In addition, the effectiveness of any oral antidiabetic, including Glucotrol, may decrease with time. This may occur because of either a diminished responsiveness to the medication or a worsening of the diabetes.
Be careful taking the extended-release form of the drug, Glucotrol XL, if you have any narrowing in your stomach or intestines. Also, if you have any stomach or intestinal disease, Glucotrol XL may not work as well.
It is essential that you closely follow your physician's dietary guidelines and that you inform your physician of any medication, either prescription or nonprescription, that you are taking. Specific medications that affect Glucotrol include:Airway-opening drugs such as pseudoephedrineAntacidsAspirinChloramphenicolCimetidineClofibrateCorticosteroids such as prednisoneDiuretics such as hydrochlorothiazideEstrogensFluconazoleGemfibrozilHeart and blood pressure medications called beta blockers such as atenolol and metoprololHeart medications called calcium channel blockers such as diltiazem and nifedipineIsoniazidItraconazoleMAO inhibitors (antidepressant drugs such as Phenelzine and tranylcypromine)Major tranquilizers such as chlorpromazine and thioridazineMiconazoleNicotinic acidNonsteroidal anti-inflammatory drugs such as ibuprofen and naproxenOral contraceptivesPhenytoinProbenecidRifampinSulfa drugs such as sulfamethoxazoleThyroid medications such as levothyroxineWarfarin
Alcohol must be used carefully, since excessive alcohol consumption can cause low blood sugar.
The effects of Glucotrol during pregnancy have not been adequately studied. Therefore, if you are pregnant, or planning to become pregnant, you should take Glucotrol only on the advice of your physician. Since studies suggest the importance of maintaining normal blood sugar (glucose) levels during pregnancy, your physician may prescribe insulin during pregnancy. To minimize the risk of low blood sugar in newborn babies, Glucotrol, if taken during pregnancy, should be discontinued at least one month before the expected delivery date.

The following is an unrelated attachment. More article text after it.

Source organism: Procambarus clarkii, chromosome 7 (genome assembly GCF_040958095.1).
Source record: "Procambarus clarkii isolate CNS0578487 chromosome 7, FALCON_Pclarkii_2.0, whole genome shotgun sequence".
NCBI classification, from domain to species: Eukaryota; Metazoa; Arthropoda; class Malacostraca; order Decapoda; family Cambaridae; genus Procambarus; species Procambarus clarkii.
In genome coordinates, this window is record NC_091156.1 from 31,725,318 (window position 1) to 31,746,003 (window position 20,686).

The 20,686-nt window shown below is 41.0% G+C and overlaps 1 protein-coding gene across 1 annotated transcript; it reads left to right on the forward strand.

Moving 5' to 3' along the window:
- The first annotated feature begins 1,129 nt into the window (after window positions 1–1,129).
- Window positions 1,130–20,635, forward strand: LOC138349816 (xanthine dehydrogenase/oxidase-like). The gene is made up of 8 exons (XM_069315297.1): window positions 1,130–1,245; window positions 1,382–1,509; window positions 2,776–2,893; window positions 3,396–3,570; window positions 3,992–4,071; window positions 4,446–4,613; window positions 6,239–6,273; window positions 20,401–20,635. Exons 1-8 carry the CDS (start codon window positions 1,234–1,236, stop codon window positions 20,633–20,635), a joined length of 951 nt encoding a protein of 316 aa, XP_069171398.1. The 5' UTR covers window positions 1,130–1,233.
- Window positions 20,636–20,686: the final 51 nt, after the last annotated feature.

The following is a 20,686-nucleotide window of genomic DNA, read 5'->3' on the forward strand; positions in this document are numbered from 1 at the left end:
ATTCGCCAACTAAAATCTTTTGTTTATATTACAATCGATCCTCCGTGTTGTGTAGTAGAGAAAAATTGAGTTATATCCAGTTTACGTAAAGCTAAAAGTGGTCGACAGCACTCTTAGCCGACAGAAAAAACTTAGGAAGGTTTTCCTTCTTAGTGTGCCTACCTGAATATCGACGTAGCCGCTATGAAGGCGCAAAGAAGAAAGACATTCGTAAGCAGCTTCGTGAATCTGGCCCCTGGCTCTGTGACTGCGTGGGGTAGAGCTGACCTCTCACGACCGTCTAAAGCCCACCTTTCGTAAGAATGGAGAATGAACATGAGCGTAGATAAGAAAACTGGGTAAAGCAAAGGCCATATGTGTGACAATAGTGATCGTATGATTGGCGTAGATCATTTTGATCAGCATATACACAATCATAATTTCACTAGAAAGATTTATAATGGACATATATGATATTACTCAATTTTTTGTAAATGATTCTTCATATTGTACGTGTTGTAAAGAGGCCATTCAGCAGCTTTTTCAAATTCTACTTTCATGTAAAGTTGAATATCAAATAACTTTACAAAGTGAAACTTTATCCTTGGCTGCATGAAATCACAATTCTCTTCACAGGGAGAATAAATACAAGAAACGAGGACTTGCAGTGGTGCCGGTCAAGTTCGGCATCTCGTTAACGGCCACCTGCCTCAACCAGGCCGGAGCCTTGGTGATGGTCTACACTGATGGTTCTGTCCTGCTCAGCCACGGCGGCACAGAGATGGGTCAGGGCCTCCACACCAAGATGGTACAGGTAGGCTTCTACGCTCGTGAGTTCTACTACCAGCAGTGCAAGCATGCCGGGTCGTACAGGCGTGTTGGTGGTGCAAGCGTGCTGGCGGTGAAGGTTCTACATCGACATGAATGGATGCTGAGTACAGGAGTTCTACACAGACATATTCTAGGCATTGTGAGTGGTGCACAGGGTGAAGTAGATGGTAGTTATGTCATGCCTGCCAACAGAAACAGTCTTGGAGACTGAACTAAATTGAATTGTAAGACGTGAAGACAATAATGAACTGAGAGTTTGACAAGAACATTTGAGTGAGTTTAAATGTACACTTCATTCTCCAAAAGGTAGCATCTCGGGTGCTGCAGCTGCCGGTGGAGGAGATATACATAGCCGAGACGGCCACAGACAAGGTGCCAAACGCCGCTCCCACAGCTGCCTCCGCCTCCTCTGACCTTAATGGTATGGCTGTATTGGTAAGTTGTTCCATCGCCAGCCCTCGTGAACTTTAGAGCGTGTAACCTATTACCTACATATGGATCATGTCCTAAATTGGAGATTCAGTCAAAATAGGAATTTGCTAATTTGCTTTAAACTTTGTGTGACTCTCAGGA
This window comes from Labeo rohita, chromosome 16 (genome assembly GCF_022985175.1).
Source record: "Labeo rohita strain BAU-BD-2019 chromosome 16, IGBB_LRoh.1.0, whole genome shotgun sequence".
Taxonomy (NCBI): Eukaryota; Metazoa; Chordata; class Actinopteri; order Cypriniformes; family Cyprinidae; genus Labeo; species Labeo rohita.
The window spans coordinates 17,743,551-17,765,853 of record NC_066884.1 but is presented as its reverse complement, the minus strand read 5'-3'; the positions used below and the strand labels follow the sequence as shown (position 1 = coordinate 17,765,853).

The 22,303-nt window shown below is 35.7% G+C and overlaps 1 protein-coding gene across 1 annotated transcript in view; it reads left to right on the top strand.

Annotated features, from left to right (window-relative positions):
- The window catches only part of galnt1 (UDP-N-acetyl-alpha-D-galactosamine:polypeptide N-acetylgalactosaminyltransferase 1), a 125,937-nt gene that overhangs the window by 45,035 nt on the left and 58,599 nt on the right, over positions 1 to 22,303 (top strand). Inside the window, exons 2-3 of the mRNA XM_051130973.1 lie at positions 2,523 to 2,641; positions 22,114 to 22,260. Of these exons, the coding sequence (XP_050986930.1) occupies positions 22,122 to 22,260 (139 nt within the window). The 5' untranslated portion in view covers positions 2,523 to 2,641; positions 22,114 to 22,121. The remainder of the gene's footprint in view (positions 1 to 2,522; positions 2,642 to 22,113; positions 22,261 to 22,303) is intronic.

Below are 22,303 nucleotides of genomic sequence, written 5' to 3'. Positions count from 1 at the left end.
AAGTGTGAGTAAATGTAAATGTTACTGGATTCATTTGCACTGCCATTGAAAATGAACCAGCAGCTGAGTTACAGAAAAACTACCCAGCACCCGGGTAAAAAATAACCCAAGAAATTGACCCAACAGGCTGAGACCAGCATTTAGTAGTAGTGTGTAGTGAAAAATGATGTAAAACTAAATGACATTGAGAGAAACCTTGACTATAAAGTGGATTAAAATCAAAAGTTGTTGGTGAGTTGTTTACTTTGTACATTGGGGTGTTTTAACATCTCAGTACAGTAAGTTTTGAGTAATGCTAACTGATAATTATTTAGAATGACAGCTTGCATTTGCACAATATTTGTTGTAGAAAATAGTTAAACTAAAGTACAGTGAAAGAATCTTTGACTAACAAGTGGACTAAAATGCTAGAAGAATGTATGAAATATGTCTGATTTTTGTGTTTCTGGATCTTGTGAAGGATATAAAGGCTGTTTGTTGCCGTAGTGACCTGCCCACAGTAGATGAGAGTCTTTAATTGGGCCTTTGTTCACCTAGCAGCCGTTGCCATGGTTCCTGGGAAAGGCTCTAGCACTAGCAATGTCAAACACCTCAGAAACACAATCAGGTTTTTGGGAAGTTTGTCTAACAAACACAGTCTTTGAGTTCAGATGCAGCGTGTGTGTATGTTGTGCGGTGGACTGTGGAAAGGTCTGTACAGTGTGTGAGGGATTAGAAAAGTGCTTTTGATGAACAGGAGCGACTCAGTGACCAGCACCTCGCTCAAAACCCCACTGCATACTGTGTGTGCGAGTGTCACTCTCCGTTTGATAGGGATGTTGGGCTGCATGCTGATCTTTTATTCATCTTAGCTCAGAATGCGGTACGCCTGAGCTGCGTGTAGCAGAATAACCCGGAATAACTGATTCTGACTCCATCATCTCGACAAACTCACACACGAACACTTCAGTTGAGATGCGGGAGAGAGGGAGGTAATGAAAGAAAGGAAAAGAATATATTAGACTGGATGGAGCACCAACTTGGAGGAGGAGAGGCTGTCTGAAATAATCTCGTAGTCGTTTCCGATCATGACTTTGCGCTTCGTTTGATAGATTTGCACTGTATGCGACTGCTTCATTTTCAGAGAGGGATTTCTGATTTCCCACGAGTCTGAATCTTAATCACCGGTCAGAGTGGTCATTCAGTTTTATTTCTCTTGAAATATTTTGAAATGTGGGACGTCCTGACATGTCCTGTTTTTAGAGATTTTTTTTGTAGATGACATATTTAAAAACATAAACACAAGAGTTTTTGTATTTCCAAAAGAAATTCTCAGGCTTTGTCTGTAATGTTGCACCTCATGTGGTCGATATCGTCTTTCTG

Although it is not known if Glucotrol appears in breast milk, other oral antidiabetics do. Because of the potential for hypoglycemia in nursing infants, your doctor may advise you either to discontinue Glucotrol or to stop nursing. If Glucotrol is discontinued and if diet alone does not control glucose levels, your doctor may prescribe insulin.
Dosage levels must be determined by each patient's needs.
The usual recommended starting dose is 5 milligrams taken before breakfast. Depending upon blood glucose response, your doctor may increase the initial dose in increments of 2.5 to 5 milligrams. The maximum recommended daily dose is 40 milligrams; total daily dosages above 15 milligrams are usually divided into 2 equal doses that are taken before meals.
The usual starting dose is 5 milligrams each day at breakfast. After 3 months, your doctor may increase the dose to 10 milligrams daily. The maximum recommended daily dose is 20 milligrams.
The safety and effectiveness of Glipizide in children have not been established.
Older people or those with liver disease usually start Glucotrol therapy with 2.5 milligrams. They can start Glucotrol XL treatment with 5 milligrams.
An overdose of Glucotrol can cause low blood sugar. (See side effects section for symptoms.) Eating sugar or a sugar-based product will often correct the condition. Otherwise, seek medical attention immediately.